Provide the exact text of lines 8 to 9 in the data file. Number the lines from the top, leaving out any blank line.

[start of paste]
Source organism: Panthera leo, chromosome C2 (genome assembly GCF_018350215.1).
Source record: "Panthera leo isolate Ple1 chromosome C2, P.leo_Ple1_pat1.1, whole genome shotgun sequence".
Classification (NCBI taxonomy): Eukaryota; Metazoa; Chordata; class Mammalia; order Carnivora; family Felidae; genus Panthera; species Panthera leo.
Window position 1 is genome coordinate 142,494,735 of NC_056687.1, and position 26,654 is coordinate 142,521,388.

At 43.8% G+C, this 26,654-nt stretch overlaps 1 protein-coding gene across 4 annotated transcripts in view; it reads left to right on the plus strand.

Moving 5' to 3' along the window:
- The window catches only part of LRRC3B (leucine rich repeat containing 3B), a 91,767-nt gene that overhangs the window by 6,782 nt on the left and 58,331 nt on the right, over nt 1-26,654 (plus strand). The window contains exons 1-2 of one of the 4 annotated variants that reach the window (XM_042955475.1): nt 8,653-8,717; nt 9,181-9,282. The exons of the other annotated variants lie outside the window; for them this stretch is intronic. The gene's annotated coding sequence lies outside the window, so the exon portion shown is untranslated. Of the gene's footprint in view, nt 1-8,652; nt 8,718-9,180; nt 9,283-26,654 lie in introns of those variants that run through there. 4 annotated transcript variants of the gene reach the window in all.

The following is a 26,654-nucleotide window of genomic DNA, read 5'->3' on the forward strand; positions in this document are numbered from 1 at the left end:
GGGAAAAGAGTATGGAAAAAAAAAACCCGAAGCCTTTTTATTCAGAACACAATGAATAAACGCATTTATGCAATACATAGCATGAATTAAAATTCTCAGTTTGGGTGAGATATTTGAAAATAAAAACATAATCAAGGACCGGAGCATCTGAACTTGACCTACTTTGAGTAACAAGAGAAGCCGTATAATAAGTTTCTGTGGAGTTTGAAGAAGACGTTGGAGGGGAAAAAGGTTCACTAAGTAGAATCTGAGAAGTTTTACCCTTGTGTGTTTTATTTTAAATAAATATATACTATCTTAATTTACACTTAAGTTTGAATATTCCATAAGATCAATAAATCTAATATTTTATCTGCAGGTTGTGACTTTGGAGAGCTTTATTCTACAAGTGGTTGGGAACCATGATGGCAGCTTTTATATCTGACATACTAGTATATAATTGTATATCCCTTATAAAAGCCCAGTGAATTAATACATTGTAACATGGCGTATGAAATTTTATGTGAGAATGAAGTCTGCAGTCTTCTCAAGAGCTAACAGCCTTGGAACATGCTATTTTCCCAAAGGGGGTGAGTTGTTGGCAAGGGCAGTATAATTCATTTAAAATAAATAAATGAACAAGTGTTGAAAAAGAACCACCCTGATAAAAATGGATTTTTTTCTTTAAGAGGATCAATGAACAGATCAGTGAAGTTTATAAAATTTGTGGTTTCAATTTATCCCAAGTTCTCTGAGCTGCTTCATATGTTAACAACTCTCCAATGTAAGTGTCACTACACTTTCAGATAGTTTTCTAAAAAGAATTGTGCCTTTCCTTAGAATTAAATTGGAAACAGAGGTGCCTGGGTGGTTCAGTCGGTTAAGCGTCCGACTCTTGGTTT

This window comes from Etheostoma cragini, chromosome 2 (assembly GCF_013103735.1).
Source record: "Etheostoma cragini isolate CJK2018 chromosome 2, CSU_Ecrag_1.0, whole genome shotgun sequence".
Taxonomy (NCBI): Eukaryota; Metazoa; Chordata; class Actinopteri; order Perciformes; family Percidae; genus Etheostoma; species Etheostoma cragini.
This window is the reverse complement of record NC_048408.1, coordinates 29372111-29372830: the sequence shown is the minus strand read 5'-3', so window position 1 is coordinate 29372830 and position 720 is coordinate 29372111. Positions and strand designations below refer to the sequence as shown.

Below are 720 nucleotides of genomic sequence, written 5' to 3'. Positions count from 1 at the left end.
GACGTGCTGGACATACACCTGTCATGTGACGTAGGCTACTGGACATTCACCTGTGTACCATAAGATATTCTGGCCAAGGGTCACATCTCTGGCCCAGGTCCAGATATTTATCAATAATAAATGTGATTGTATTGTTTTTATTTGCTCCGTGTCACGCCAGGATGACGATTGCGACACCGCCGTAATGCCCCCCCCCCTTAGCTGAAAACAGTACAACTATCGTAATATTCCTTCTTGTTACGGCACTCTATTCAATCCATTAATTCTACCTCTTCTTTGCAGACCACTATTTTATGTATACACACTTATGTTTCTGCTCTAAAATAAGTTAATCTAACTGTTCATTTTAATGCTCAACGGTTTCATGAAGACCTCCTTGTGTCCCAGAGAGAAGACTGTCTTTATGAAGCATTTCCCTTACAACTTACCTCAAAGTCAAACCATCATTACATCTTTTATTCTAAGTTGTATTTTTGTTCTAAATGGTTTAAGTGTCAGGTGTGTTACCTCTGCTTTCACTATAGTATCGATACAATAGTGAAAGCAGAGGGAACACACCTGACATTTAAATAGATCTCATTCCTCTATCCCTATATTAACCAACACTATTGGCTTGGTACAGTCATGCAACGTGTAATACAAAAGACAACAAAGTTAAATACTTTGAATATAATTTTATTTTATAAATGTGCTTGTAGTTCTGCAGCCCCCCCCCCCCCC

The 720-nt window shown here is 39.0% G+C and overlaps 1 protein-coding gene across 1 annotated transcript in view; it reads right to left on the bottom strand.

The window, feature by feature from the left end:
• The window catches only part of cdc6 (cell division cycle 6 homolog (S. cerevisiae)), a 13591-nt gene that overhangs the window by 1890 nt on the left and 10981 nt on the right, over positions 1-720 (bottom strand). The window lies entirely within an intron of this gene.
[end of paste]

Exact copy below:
The following is a 26,654-nucleotide window of genomic DNA, read 5'->3' on the forward strand; positions in this document are numbered from 1 at the left end:
GGGAAAAGAGTATGGAAAAAAAAAACCCGAAGCCTTTTTATTCAGAACACAATGAATAAACGCATTTATGCAATACATAGCATGAATTAAAATTCTCAGTTTGGGTGAGATATTTGAAAATAAAAACATAATCAAGGACCGGAGCATCTGAACTTGACCTACTTTGAGTAACAAGAGAAGCCGTATAATAAGTTTCTGTGGAGTTTGAAGAAGACGTTGGAGGGGAAAAAGGTTCACTAAGTAGAATCTGAGAAGTTTTACCCTTGTGTGTTTTATTTTAAATAAATATATACTATCTTAATTTACACTTAAGTTTGAATATTCCATAAGATCAATAAATCTAATATTTTATCTGCAGGTTGTGACTTTGGAGAGCTTTATTCTACAAGTGGTTGGGAACCATGATGGCAGCTTTTATATCTGACATACTAGTATATAATTGTATATCCCTTATAAAAGCCCAGTGAATTAATACATTGTAACATGGCGTATGAAATTTTATGTGAGAATGAAGTCTGCAGTCTTCTCAAGAGCTAACAGCCTTGGAACATGCTATTTTCCCAAAGGGGGTGAGTTGTTGGCAAGGGCAGTATAATTCATTTAAAATAAATAAATGAACAAGTGTTGAAAAAGAACCACCCTGATAAAAATGGATTTTTTTCTTTAAGAGGATCAATGAACAGATCAGTGAAGTTTATAAAATTTGTGGTTTCAATTTATCCCAAGTTCTCTGAGCTGCTTCATATGTTAACAACTCTCCAATGTAAGTGTCACTACACTTTCAGATAGTTTTCTAAAAAGAATTGTGCCTTTCCTTAGAATTAAATTGGAAACAGAGGTGCCTGGGTGGTTCAGTCGGTTAAGCGTCCGACTCTTGGTTT